"I need a software integration platform, but how should I make a decision?"
If you have never heard of software integration, we recommend starting here. The simplest explanation of what a software integration platform does, is this: it connects different types of applications and protocols. Why? To implement application landscapes more efficiently.
Sounds interesting? Let’s take a step further and talk examples.
Biztalk is the application integration offering of Microsoft, that has been on the market for more than 20 years and CPI is the subscription-based cloud proposal of SAP for Process Integration.
If you are not familiar with Microsoft Biztalk or SAP CPI, we recommend reading this article.
Obviously, if you have a primarily Microsoft or SAP oriented IT landscape, the decision to implement ‘just’ another component from the same stack would be more or less logical.
But you might also want to take into consideration the following aspects:
1. learning curve & necessary knowledge
Biztalk is much more difficult, because you need programming skills and also be familiar with Visual Studio.
2. cloud vs non-cloud
CPI is integrated into the suite of integration services of the SAP cloud platform, meaning you don’t need anything more than a subscription and a browser to use it.
Biztalk exists only as an on-premise installation, working on Windows only. This means that you have to set up your own infrastructure with access rights, needed services, and dependencies (like SQL server).
Biztalk lets you easily write custom components and libraries if you know C#, and you can leverage existing C# libraries for whatever you need in your applications. This means you must pay attention when upgrading, since customizations can result in potential problems.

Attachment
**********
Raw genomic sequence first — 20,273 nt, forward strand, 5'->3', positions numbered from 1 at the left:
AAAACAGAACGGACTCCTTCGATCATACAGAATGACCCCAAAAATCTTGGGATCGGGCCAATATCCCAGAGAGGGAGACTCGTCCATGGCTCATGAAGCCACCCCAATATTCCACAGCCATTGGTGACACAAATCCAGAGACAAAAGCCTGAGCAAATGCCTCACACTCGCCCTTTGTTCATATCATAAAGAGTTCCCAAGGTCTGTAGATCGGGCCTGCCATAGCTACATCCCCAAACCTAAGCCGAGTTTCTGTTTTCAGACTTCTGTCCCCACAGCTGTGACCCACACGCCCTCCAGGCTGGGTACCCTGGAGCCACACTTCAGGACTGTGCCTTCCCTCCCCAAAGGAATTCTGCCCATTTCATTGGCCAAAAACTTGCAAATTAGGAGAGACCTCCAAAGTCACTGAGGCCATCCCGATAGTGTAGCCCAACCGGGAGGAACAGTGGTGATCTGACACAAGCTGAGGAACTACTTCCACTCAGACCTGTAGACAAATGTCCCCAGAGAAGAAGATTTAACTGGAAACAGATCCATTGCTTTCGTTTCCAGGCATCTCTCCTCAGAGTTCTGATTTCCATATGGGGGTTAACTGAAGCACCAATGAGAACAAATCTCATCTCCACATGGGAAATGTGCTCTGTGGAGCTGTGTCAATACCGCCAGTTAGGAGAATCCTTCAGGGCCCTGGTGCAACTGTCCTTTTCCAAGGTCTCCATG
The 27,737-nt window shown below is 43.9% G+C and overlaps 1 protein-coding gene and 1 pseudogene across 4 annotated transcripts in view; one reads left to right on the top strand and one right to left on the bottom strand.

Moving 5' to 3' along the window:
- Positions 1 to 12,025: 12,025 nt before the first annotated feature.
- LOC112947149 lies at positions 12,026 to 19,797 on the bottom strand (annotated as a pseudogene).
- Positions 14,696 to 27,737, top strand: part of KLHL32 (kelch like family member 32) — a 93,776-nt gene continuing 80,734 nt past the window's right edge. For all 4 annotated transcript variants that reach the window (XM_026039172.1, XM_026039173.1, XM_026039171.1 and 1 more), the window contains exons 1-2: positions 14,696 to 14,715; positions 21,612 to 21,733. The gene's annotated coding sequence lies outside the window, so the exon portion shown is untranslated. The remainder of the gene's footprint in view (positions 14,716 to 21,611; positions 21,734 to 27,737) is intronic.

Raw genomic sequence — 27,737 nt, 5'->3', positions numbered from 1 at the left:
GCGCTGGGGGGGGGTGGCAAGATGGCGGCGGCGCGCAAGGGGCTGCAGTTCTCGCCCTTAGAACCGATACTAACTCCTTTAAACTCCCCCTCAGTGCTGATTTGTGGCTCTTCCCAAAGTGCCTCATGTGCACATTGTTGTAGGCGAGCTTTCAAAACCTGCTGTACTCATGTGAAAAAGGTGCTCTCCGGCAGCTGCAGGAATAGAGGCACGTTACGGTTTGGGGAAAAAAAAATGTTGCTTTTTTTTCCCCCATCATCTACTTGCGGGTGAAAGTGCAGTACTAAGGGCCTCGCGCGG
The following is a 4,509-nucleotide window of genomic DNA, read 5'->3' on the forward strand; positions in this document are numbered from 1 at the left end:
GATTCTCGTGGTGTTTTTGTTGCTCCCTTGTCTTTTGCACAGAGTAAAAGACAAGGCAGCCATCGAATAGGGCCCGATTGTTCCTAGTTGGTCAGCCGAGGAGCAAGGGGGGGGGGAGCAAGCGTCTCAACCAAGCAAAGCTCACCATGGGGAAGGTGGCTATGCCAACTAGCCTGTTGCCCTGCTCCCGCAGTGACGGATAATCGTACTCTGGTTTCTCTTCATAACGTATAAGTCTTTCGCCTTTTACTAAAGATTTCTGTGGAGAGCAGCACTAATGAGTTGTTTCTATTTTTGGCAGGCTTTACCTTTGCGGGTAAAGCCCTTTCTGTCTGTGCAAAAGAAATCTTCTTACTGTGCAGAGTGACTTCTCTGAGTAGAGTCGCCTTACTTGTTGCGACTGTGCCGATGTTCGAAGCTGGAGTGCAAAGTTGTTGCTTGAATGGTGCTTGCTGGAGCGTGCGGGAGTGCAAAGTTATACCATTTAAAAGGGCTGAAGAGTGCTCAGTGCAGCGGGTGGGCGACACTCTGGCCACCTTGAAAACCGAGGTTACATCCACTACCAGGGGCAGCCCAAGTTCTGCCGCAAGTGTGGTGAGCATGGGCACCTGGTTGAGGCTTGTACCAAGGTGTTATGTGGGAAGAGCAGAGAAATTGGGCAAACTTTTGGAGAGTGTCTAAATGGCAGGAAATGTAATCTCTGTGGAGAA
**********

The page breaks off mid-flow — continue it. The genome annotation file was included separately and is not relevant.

For CPI, the focus is on using and configuring existing prepackaged integrations from the business hub, adapters, and API connectors that you can use from the marketplace. You can also build and publish your custom adapters or API connectors that you want to use in your integration flows by following the recommended steps by SAP.
By being a PaaS cloud offering, CPI provides you with a full operational service for developing and operating integrations.
With Biztalk, you should also take into consideration the operational costs, including IT professionals who know how to install and monitor it.
Deploying something built in CPI is easy: you save a version of the flow, click deploy and it will be ready in a few moments.
For Biztalk, you need to think of a continuous deployment strategy. For example, using Azure DevOps to build, configure and deploy the application yourself.
There is no “one size fits all” when it comes to software integration platforms. Each one has its advantages and disadvantages for you and your organization. Having said this, we are back at the original question: How to choose between Biztalk and CPI? Well by evaluating the above 5 topics against the specific needs and context in your company.
Our two cents:
1. Analyze the costs of the platform and what scenarios you intend to use it for.
2. Companies that work with Microsoft products or Azure services might choose Biztalk. Those working in an SAP-centric landscape should go with CPI to save a lot of time in connecting and integrating SAP services.
3. If you have programming knowledge (especially C#), Biztalk will look familiar, but if you lack this knowledge, CPI will be easier to use.
4. If you plan on operating the infrastructure yourself (or work on your local machine) Biztalk is a better fit.
Hope this was helpful and helps shed some light. If you have any questions, send us a message.